Centerline Offsets

A common situation arises when plate elements are combined with member elements. The plate usually is placed on top of the member and thus the beam centerline is offset below the plate element. Floor slabs, metal deck, and wood sheathing supported by beams are all good examples. The sketch below shows beams and girders aligned at the top flange. In order to model these effects you may use centerline offsets. In many cases the effects of offsets are negligible and the performance cost can make this feature undesirable.

Centerline offset lengths are specified in a local coordinate y or z direction, so a beta angle rotation will change the direction of the offset.

Member centerline offsets

Beam Top @ Nodes

This feature allows you to align all beams (members orthogonal to the specified vertical axis) with the associated nodes.  The benefit to using this feature is you can specify node elevations as they might be called out on drawings such as a Top of Steel Elevation = 100'-0".  In order to do this, VisualAnalysis offsets the member using a Rigid Link just like using a Centerline Offset (above).  Keep in mind that this will affect model statics and subsequently member moments and forces, depending on specified boundary conditions.  Specifying "Beam Top @ Nodes" and testing the two cases of a simply supported beam with end nodes pinned-pinned versus end nodes pinned-roller ( X-displacement "Free") will demonstrate the behavior of the rigid link used in this feature.

Optional: When you enable this feature you may optionally ignore any previously specified manual centerline offsets for beams. This insures all beams are aligned at the top. You can disable this option to allow your manual offsets to be superimposed with the automatic beam offsets.

One-Way Behavior

Many situations exist where either supports or members are capable of having a force in one direction only. VisualAnalysis offers tension-only or compression-only elements to model these conditions. This setting is found under "Action" in the member's Options, and the default is "Normal (two-way)". A tension-only member is different from a cable element, which sags and can have pretension.

One-Way Option Disabled?

If this option is disabled, it is because (a) The member is Combined, (b) The member lies in the plane of an auto-meshed area, or (c) There is another nonlinearity in the project (e.g. P-Delta, Semi-rigid ends, etc...).

One-Way Examples

For example, soil is typically able to produce a compressive reaction only. When a footing uplifts from soil, the supporting effect is gone. In this case you may use a compression-only spring support to model the soil. The stiffness of the spring is normally calculated using the soil subgrade modulus multiplied by the area the spring supports.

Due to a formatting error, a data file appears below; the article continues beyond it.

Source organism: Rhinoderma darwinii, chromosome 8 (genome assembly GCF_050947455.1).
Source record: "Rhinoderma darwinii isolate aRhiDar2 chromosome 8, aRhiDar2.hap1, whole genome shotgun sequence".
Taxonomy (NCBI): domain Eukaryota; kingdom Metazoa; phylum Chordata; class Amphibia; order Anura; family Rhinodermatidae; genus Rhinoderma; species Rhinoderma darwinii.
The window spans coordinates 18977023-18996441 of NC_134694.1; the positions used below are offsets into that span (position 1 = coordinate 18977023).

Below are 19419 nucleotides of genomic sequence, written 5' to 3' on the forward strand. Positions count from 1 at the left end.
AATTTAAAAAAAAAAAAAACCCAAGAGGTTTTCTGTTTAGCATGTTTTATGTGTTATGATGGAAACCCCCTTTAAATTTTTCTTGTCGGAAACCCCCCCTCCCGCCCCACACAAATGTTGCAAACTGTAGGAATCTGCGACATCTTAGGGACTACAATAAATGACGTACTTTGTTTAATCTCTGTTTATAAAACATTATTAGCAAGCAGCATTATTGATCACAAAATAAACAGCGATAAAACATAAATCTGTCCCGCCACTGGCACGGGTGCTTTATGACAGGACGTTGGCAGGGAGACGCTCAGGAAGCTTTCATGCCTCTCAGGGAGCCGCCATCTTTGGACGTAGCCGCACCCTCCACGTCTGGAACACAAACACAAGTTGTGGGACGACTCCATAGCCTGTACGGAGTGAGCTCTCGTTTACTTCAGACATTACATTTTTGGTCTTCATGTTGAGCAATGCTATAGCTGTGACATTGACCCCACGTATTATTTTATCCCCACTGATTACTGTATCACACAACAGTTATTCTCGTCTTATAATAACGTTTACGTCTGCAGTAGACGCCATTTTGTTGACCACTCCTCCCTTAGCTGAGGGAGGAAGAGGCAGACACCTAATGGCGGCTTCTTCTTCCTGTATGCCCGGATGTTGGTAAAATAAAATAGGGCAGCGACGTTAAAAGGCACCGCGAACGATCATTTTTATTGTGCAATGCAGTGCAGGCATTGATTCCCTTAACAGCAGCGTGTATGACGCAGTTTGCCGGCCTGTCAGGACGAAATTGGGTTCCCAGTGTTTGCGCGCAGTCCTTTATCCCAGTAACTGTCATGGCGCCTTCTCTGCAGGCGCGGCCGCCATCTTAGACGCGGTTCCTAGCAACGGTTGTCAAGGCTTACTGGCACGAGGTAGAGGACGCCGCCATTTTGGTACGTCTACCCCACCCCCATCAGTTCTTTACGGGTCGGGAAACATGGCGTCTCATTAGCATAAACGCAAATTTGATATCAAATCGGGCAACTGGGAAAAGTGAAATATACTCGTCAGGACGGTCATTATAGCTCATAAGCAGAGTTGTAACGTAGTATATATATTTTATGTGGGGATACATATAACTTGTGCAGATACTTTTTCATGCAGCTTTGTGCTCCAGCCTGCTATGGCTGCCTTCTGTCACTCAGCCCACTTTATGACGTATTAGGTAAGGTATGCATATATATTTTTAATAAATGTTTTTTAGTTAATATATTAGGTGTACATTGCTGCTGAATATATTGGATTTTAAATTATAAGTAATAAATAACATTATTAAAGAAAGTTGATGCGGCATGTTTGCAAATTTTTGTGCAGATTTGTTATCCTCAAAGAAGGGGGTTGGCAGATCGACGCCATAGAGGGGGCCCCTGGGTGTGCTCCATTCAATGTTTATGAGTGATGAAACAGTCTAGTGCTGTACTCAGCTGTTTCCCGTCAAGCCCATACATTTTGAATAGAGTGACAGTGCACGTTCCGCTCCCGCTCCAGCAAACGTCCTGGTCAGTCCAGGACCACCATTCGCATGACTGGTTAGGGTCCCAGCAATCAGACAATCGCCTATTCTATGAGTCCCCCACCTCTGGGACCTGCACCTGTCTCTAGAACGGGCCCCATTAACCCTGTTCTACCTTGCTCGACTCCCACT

Another example is a slender bracing member such as a rod that will buckle under a small axial compression, yet carry a large tensile force. In this case you may use a tension-only member to model this behavior.

Combined Members (Physical Members, Girders)

It is common to have girders that support multiple members framing in along their length. In any finite element program, including VisualAnalysis, distinct elements and nodes need to be created along the length of the girder for connecting these supported members. This necessitates dividing the girder into pieces. For reporting and design purposes, you may want to treat the girder as one single combined (continuous) member. 

You can convert a 'chain' of member elements into a combined member using Model | Combine Members. We recommend that you first build your model to the point where you have members that are all connected. Next, locate the members you want to combine and combine the individual elements. Finally you can assign member properties, apply loads, and complete the analysis.

When you create a combined member, the first member in the chain defines the shape, material, orientation and other properties. The end releases are taken from the first element and the last element for the respective ends. If you try to combine a group of tapered members, only the taper settings for the first element in the chain are used and will be applied over the entire combined member.

The combined member feature allows you to revert back to the original member chain at any time. Once a group of member elements is marked as combined, you can go back to the individual elements using Model | Split Combined Members. 

Controlling Combined Members

Members are automatically split and combined when drawing. If you draw a new member that crosses an existing member or members in a frame model type, the existing member or members are automatically combined back into a single piece. You can prevent the automatic splitting by holding the Alt key while sketching members. Use Edit | Preferences, the Desktop tab to set the option "Always ask to Split or Combine". 

Advanced Editing: You are allowed to edit the location of both interior and exterior nodes that belong to continuous members. Use this feature with caution! If the nodes don't line up, the model may still analyze producing erroneous results. The project manager may be of considerable help when editing nodal locations. Exact values can be entered for each nodal coordinate. If you use the project manager to edit the location of a continuous member's end node, the interior nodes are brought with automatically. This is not the case if you use one of the other methods for moving a node.

Limitations of Combined Members